It's not easy to challenge the textbooks, and it's actually quite difficult to get such a paper published [smiles]. A key question in the field, and one we are particularly interested in, is how to target Wnt signalling safely and effectively in colon cancer. Over 80% of sporadic colon cancers have a truncating mutation in APC, a Wnt pathway component, and this causes Wnt activation and tumour initiation. But even after 30 years of research, there is no approved drug in the clinic to target APC. The major challenge is on-target toxicity, as Wnt signalling is important in many normal tissues, and therefore Wnt inhibitor treatments are highly toxic; so, the pathway is generally considered undruggable. When I started my own lab, I thought this is something we could try to challenge by finding tumour-specific targets, which would avoid the toxicity issue. We identified USP7, a deubiquitylating enzyme, as a tumour-specific target against the APC truncating mutations, and we are exploring the therapeutic potential of targeting this molecule. Another research direction we are going into is understanding the link between Wnt signalling and immunotherapy. The immune checkpoint blockade has been used in the clinic for different tumours, but in colon cancer the response rate is really low, particularly for the types in which APC is mutated. There seems to be a clear association between high Wnt activation and poor response to the immune checkpoint blockade, and we are trying to understand why. So we're developing a project to look into the mechanisms of Wnt-induced immune evasion.
Could you tell us what you aim to achieve by engineering functional intestinal organoids?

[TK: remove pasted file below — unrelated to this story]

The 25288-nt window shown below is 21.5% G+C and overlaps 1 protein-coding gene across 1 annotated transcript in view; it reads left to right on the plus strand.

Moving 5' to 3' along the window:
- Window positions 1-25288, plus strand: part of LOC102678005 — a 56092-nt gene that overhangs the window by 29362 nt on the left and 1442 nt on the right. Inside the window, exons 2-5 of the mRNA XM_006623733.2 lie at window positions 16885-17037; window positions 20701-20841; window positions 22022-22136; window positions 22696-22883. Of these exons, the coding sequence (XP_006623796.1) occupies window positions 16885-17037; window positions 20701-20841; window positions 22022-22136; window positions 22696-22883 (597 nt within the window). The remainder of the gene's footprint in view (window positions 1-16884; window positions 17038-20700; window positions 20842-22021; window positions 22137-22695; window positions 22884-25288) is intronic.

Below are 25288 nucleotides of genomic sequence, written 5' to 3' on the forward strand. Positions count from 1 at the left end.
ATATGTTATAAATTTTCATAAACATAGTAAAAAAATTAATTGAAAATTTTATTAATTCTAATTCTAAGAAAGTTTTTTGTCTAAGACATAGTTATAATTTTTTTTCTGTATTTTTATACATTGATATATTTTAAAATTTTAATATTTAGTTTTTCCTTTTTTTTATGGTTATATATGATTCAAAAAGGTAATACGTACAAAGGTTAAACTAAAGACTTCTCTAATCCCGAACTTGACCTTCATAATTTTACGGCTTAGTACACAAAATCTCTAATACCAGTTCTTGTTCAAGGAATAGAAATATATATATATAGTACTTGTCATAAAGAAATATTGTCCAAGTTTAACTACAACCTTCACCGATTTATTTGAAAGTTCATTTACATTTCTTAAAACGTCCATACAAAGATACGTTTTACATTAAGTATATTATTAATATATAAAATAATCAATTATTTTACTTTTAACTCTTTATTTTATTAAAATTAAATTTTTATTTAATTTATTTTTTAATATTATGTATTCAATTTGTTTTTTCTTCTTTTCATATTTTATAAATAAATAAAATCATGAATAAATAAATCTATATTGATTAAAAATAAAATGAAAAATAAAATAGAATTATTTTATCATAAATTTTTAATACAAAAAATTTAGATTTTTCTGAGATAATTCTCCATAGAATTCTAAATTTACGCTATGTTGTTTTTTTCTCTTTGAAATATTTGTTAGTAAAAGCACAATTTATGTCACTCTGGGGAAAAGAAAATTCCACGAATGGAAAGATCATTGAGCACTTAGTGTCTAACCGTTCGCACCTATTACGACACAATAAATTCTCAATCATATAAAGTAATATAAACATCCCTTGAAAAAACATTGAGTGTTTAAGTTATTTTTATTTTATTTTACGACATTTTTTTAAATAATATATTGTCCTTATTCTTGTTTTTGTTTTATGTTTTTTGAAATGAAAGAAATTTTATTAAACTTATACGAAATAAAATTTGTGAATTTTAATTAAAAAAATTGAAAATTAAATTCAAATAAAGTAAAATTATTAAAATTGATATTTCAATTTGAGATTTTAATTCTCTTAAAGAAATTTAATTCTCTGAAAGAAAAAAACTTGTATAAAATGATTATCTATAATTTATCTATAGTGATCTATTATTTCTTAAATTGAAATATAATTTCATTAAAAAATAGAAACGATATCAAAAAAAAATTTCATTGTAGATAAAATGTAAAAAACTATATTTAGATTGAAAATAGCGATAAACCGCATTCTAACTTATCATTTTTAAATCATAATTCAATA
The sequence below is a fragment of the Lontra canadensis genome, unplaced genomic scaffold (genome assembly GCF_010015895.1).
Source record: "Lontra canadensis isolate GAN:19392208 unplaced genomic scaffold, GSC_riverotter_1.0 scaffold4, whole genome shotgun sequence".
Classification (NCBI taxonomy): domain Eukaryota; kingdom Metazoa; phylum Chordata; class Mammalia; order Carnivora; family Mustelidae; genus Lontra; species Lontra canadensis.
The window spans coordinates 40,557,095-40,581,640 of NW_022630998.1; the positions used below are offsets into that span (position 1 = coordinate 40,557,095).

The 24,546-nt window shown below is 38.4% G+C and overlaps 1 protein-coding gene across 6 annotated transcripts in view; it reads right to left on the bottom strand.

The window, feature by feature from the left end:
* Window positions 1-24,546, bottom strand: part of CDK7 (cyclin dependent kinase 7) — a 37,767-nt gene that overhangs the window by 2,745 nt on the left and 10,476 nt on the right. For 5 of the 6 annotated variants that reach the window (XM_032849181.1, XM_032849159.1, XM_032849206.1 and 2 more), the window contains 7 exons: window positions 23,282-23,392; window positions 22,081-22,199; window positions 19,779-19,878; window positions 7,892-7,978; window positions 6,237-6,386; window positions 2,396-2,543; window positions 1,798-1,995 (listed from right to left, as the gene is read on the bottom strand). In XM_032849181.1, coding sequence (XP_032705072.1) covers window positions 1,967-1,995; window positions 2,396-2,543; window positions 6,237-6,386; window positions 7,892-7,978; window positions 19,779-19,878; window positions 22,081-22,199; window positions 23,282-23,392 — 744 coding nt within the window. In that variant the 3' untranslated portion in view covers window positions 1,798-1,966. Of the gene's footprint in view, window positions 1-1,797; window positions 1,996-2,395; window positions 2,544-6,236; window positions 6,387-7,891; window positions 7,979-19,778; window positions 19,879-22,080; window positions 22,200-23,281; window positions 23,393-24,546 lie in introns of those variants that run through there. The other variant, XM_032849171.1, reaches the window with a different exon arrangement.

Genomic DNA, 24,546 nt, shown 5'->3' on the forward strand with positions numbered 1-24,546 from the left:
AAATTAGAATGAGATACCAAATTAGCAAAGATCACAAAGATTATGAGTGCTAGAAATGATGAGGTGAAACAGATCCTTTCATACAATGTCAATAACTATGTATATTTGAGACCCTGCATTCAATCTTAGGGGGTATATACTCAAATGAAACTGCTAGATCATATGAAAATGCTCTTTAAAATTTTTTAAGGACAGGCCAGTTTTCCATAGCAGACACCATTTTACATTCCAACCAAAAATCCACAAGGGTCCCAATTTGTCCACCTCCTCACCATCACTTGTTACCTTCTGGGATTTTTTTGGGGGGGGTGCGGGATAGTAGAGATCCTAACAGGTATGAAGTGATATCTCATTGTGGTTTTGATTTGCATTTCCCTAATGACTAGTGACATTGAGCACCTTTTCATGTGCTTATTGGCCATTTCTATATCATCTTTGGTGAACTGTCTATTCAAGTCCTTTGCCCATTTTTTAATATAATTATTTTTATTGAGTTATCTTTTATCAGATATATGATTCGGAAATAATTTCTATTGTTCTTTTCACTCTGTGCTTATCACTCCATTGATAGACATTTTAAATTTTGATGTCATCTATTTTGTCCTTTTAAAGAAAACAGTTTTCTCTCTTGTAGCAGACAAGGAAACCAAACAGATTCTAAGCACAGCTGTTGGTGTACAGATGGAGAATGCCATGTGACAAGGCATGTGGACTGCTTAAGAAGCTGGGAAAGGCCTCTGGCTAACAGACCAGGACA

Apart from using organoids to study stem cell biology and develop colon cancer models, we've attracted many collaborators across London, including people from Great Ormond Street Hospital, who contacted me when I first set up my lab to apply organoid technology for intestinal tissue engineering. In this project, we want to reconstruct the small bowel with the aim of treating intestinal-failure patients, who can't absorb nutrients, water or electrolytes. These patients rely on intravenous administration of nutrition or, in severe cases, need small bowel transplantation. However, there is a shortage of donor organs, and complications, such as the body rejecting the donor organ, can occur. So, our aim is to grow a piece of the patient's own gut in a dish using the derived organoids, which can then be used for transplantation.
“…our aim is to grow a piece of the patient's own gut in a dish using the derived organoids, which can then be used for transplantation.”
What are the greatest challenges in engineering complex tissues such as the small intestine for regenerative medicine?